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Logistics associations have welcomed proposals from the UK government on post-Brexit customs arrangements, but want more detail and assurances of continued “frictionless” trade.
Yesterday the Department for Exiting the EU published its Future Customs Arrangement report, which argues for either a “highly streamlined” arrangement or one mirroring what’s already in place.
“The government seeks a new customs arrangement that facilitates the freest and most frictionless trade possible in goods between the UK and the EU,” says the report.
“And one that allows us to forge new trade relationships with our partners both in Europe and around the world.”
Chief executive of the UK Chamber of Shipping Guy Platten said the paper was a “significant step forward” and provided reassurances to British and European business.
“We are pleased to see more detail on measures the government wishes to develop, and we welcome plans for a temporary customs union, broadly in line with we’ve called for,” he said.
“It is now incumbent on Europe to work constructively with the UK and to recognise reaching a meaningful agreement is in their own economic interests too.”
Deputy chief executive of the Freight Transport Association (FTA) James Hookham also welcomed the report – a “step in the right direction” – but cautioned that the proposals were “far from guaranteed”.
He said the FTA was “keen” to assist in the negotiating process towards efficient post-Brexit customs procedures that would keep trade “flowing freely”.
Robert Keen, director general of the British International Freight Association said the paper did not address the EU’s unwillingness to discuss customs arrangements before settling other “key” issues.
These include the terms of financial payments Britain will make on exit, the rights of citizens and the status of the border in Northern Ireland.
“The EU has made clear it will not discuss Britain’s future trading relationship – including customs – until it has reached agreement on these issues,” said Mr Keen.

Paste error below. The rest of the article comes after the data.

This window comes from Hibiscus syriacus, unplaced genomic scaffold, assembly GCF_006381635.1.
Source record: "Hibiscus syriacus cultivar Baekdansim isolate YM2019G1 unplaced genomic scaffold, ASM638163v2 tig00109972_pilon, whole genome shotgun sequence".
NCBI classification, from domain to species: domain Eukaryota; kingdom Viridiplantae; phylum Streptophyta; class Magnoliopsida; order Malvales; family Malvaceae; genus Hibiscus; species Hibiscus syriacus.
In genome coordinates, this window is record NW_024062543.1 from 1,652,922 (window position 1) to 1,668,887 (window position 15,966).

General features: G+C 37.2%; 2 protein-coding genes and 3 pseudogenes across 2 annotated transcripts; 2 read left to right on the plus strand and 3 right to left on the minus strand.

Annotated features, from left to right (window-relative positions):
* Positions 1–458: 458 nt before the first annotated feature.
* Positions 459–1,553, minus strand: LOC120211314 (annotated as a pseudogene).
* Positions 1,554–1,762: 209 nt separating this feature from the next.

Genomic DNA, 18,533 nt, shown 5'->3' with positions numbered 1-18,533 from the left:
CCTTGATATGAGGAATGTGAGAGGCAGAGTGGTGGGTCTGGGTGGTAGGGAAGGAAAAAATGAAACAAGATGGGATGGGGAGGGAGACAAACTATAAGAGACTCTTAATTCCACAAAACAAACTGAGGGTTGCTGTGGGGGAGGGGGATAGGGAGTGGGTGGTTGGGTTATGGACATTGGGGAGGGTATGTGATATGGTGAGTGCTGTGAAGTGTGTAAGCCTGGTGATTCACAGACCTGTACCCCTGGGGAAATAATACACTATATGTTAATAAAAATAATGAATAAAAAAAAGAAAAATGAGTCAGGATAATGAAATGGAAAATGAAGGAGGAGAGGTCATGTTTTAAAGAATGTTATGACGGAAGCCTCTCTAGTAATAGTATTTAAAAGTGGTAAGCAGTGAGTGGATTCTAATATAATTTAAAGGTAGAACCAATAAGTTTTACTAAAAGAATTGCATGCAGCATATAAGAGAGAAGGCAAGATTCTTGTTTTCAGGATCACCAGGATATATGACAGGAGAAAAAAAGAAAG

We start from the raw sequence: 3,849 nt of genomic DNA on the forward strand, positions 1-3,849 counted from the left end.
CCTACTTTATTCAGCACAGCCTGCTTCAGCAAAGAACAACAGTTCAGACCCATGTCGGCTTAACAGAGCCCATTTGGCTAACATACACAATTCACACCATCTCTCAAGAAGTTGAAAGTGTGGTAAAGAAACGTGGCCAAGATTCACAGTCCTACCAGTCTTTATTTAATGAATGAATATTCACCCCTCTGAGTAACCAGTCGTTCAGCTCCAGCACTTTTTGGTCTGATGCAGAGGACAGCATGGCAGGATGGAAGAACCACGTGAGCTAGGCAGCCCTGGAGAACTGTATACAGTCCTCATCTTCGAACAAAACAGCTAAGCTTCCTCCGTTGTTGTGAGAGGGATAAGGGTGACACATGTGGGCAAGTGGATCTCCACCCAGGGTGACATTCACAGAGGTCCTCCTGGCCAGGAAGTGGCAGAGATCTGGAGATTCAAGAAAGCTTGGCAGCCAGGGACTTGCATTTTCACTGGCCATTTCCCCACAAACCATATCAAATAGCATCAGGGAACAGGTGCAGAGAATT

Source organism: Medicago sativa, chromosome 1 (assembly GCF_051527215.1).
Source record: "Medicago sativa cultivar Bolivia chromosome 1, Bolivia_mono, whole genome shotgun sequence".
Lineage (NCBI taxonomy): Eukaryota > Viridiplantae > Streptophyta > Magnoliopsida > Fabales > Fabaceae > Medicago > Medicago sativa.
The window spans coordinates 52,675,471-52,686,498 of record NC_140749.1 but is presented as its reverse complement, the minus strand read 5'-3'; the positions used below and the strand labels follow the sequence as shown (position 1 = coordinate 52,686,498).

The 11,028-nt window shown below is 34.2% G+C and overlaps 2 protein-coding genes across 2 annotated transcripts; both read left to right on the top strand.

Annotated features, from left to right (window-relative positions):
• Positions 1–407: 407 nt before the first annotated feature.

“To accommodate any of the proposals laid out in today’s paper, EU negotiators would have to change that stance, and it will be interesting to see if that happens.”
While the report acknowledges final arrangements would be dependent on negotiations with the EU, it suggests that an interim period would benefit both sides and prevent a “cliff edge” for businesses.
It says: “We believe a model of close association with the European Customs Union for a time-limited interim period could achieve this. It would help both sides to minimise unnecessary disruption and provide certainty for businesses and individuals if this principle were agreed early in the process.”
Despite being open to the idea of a temporary customs union, Mr Hookham said such a system could hinder UK needs beyond Europe.
“According to [yesterday’s] government paper, the UK could ask Brussels to establish a “temporary customs union” after it leaves the European Union in March 2019,” said Mr Hookham.
“But during this period, it [the UK] would also expect to be able to negotiate its own international trade deals, something which cannot be done as an EU customs union member.”
Director of policy and public affairs at the Road Haulage Association Rod McKenzie said the RHA had “consistently” called for a deal that allows “free and unfettered” movement across the EU.
“We’ve been desperately worried about supply chain disruption, so the news is encouraging, but we will carefully follow the detail to ensure we get the best deal for the UK haulage industry,” he said.
The paper outlines the government’s wish to prevent any sort of hard border between Northern Ireland and the republic. RHA chief executive Richard Burnett said: “Any sort of hard border between the north and the south would be an absolute disaster, so we welcome today’s announcement. We are awaiting more detail, and will certainly hold the government’s feet to the fire in future negotiations with the EU over this important principle, now they are on the record with this aim”.